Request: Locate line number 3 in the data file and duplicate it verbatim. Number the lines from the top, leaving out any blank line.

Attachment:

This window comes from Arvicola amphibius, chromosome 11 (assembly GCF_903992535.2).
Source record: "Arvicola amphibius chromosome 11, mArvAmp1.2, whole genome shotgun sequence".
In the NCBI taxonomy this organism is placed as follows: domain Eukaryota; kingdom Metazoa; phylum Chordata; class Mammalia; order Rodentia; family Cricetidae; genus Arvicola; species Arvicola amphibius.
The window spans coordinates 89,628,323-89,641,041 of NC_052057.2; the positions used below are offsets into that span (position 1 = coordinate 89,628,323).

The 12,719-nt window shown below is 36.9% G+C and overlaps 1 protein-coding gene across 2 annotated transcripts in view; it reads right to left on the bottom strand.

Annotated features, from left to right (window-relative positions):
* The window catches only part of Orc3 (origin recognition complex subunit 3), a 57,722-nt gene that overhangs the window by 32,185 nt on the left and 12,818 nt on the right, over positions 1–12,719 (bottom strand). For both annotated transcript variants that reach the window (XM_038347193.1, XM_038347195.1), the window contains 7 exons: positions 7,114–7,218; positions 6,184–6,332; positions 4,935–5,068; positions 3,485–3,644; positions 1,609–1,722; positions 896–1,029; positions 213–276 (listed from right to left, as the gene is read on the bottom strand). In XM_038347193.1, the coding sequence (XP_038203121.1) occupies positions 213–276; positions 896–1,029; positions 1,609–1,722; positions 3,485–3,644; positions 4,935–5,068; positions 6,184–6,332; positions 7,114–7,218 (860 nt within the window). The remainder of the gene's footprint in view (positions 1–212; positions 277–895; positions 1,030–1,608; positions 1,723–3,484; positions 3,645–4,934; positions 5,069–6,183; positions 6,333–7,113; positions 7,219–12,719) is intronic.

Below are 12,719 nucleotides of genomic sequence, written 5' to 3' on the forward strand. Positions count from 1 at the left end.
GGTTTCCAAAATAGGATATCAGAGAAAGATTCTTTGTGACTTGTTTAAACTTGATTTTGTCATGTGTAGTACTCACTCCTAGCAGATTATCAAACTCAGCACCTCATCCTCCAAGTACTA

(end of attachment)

In the NCBI taxonomy this organism is placed as follows: domain Eukaryota; kingdom Metazoa; phylum Chordata; class Mammalia; order Rodentia; family Cricetidae; genus Arvicola; species Arvicola amphibius.